UN Officials Urge Measures to Boost the World’s Flagging Economy

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New York, Feb 7 2012 6:05PM
Senior United Nations officials today warned that the world’s economy
continues to teeter on the brink of another downturn, with growth in output
having slowed considerably last year and expected to remain weak in 2013.

“Clouds are particularly dark over developed economies,” Robert Vos,
Director of the Development Policy and Analysis Division of the UN
Department of Economic and Social Affairs (DESA).

“Developing countries are expected to see some sunshine. and stoke the
engine of the world economy, but also these economies will see considerable
slowdown this year compared with the pace of the recovery they showed in
2010 and 2011,” he said during an interactive dialogue session on the
current global economic and financial situation organized by the UN Economic
and Social Council (ECOSOC).

ECOSOC President Milos Koterec cautioned that what started as a financial
crisis now threatens to throw the world into a double-dip recession, with
output growth slowing from 4 per cent in 2010 to 2.8 per cent last year. He
called for “inclusive and balanced growth strategy” to address the

“Studies estimate that the global crisis has caused between 47 million and
84 million persons to fall into or remain trapped in poverty,” said Mr.
Koterec. “Prolonged unemployment affects medium-term growth prospects due to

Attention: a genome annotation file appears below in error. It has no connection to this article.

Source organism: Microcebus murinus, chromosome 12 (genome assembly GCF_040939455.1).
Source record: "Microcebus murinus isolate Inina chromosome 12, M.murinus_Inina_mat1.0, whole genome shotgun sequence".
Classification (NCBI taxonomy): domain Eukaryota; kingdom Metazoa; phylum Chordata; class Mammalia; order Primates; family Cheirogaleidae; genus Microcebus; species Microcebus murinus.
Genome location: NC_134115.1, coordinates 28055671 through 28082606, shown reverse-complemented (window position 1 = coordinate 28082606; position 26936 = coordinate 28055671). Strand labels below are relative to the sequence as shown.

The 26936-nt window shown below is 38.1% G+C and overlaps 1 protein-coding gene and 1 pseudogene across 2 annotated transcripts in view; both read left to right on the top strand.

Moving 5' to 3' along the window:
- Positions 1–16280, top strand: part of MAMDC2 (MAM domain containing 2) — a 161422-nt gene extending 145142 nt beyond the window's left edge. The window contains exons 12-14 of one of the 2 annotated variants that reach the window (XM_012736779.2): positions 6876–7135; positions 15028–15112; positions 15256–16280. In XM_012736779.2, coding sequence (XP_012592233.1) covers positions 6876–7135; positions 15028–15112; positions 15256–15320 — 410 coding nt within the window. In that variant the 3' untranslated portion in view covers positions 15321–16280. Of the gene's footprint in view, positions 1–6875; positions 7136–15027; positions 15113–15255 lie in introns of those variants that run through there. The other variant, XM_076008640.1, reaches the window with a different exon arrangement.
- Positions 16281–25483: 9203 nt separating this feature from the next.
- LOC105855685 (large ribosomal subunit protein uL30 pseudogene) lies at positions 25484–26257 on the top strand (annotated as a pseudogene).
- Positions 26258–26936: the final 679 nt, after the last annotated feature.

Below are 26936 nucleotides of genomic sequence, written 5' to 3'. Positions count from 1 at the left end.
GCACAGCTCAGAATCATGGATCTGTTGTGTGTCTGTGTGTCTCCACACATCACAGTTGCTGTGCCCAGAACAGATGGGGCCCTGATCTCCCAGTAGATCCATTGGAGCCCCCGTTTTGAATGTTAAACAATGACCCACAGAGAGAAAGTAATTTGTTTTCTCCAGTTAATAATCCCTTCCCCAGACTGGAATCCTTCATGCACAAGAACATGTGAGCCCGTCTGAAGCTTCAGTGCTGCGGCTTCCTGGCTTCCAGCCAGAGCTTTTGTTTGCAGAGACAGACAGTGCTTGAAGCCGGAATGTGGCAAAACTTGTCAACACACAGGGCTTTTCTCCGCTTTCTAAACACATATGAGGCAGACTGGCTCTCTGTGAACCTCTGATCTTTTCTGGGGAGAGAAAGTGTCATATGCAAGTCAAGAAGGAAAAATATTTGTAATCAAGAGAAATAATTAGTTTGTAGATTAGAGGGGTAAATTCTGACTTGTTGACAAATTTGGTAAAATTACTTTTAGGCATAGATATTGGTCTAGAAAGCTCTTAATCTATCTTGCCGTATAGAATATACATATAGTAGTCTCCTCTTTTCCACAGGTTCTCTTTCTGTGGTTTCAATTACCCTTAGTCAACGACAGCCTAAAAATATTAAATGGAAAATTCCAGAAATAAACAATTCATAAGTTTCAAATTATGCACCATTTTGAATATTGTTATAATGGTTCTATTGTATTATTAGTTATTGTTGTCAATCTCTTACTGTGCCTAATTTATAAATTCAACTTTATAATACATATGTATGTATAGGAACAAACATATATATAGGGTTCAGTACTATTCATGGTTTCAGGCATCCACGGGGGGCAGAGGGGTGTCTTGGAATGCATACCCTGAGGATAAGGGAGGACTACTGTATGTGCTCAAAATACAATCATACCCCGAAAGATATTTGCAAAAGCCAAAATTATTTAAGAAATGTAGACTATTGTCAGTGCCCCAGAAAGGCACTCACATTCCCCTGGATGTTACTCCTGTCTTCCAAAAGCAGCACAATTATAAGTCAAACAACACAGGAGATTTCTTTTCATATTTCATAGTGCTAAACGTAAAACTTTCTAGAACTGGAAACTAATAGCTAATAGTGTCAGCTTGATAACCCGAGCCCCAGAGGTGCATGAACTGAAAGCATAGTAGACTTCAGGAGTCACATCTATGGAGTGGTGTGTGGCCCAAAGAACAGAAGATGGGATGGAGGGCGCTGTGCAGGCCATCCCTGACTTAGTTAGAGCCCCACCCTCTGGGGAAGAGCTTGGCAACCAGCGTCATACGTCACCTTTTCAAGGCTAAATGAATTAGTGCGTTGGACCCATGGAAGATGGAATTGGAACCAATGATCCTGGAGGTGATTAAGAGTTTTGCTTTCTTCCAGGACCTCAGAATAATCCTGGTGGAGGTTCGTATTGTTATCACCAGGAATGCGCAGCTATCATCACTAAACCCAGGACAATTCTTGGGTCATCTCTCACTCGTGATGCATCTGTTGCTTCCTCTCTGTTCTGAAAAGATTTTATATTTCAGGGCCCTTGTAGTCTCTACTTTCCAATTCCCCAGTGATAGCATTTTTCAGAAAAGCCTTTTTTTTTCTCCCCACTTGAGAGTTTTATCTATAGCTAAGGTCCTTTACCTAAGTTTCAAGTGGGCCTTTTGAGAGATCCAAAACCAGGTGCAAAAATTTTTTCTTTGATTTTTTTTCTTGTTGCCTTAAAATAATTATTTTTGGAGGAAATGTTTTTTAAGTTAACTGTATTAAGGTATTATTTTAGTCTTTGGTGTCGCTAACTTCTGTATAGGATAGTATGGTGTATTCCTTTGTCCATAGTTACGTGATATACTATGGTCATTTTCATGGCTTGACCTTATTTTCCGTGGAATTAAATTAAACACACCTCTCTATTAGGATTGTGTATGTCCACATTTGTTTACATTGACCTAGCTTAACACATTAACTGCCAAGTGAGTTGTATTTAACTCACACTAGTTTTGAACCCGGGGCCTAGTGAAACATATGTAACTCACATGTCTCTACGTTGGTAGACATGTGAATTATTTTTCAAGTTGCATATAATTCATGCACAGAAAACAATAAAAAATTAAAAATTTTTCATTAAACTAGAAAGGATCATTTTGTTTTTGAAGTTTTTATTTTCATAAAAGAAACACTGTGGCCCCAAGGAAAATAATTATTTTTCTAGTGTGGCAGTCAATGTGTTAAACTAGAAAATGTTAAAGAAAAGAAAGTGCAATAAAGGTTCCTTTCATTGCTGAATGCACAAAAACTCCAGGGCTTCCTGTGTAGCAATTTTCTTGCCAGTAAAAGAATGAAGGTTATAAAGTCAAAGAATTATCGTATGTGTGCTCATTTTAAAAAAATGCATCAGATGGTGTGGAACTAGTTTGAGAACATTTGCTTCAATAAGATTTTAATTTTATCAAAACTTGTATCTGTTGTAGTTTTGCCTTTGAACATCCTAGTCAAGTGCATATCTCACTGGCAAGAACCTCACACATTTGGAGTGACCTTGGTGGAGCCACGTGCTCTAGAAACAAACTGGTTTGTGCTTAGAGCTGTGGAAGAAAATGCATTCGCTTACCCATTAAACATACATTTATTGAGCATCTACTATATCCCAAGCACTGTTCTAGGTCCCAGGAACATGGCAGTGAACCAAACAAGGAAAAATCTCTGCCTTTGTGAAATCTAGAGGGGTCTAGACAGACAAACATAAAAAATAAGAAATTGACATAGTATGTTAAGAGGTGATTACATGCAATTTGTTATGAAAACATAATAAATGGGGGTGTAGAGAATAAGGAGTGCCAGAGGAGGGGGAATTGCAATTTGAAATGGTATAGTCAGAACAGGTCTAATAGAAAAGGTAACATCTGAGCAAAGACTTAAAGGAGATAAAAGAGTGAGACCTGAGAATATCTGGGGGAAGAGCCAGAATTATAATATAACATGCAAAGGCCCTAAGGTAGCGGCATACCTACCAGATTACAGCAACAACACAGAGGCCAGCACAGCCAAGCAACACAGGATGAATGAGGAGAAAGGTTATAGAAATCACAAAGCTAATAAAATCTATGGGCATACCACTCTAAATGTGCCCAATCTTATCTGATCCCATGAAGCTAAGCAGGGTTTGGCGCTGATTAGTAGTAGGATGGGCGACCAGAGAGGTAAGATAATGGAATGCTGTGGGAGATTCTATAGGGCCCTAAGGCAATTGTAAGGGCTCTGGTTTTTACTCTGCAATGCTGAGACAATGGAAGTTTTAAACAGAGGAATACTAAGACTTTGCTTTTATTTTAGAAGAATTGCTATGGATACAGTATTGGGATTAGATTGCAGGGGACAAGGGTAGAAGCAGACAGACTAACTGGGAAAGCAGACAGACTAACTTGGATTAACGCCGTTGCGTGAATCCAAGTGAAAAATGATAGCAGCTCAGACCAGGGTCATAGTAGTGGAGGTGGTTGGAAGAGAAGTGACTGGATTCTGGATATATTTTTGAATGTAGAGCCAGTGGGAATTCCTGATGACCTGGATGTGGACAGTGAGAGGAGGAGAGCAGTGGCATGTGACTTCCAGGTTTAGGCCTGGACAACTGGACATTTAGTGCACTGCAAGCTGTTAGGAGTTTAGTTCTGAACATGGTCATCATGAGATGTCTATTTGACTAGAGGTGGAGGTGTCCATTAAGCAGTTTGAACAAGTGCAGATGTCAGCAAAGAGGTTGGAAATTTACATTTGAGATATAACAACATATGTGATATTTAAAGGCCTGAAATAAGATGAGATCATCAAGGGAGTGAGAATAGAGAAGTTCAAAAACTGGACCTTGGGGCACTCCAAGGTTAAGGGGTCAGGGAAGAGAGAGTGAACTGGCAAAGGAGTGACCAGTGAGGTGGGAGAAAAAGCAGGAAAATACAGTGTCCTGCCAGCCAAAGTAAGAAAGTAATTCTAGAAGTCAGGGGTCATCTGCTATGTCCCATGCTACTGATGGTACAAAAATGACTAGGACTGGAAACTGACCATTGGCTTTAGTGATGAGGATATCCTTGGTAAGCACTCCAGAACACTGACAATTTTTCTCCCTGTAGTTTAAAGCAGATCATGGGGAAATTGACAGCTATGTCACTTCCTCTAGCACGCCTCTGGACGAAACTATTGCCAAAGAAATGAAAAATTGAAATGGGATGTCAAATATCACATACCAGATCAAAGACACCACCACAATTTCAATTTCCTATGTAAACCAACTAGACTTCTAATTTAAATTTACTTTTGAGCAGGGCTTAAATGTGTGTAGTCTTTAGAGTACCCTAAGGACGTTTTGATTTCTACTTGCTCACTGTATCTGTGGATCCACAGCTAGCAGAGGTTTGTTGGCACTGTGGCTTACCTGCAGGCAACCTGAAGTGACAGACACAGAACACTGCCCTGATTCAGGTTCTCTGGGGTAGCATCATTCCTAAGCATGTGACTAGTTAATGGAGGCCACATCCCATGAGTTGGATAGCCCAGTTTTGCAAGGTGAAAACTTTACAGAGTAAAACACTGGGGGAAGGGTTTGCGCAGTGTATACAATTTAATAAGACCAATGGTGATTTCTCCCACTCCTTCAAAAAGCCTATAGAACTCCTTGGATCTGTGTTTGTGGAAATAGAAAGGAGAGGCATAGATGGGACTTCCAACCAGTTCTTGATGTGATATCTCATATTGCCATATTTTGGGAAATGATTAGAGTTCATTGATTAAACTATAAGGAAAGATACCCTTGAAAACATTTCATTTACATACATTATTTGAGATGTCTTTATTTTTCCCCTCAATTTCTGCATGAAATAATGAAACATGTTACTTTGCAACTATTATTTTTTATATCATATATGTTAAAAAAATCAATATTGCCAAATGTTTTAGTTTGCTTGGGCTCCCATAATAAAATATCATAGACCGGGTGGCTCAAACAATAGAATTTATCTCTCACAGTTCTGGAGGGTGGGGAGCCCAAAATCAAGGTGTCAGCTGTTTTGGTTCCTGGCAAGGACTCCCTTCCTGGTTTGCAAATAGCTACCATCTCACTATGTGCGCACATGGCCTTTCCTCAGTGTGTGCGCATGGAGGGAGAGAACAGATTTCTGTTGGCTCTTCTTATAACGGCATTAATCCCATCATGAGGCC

its impact on workers’ income and skills.”

Peter Diamond, Professor of Economics at the Massachusetts Institute of
Technology and winner of the 2010 Nobel Prize for Economics, told the ECOSOC
session that the “tensions” bedevilling the global economy were connected to
fiscal austerity measures and the debt crisis, the need for more bank
capital and lending, as well as low consumer spending.

“In each of these, there is, on the one hand, the need to keep up effective
aggregate demand and keep up production in the world economy,” said Mr.
Diamond. “On the other hand, there is the need to get the fundamentals in
place. [to avoid] another crisis that really freezes up the capital markets
and so much of the economy.”

He also called for addressing unemployment problem “as quickly as possible,”
especially joblessness among young people, which he said could affect
economic growth in the future if the younger generation do not acquire
necessary working experience early in their lives.

Carmen Reinhart, Senior Fellow at the Peterson Institute for International
Economics, called for the restructuring of both public and private debts in
developed countries, including the United States and much of Europe, where
they remain very high.

She said that in an environment in which the advanced economies are saddled
with high debt, low growth, high unemployment, “monetary policy, as it
should, is going to remain quite expensive, meaning very low nominal and
negative low interest rates.” Such a situation causes capital to continue
flowing to emerging markets.

She warned the emerging economies of the risk of bubbles from the capital
inflows, saying that “the seeds of a crisis are often sown during the boom
For more details go to UN News Centre at http://www.un.org/news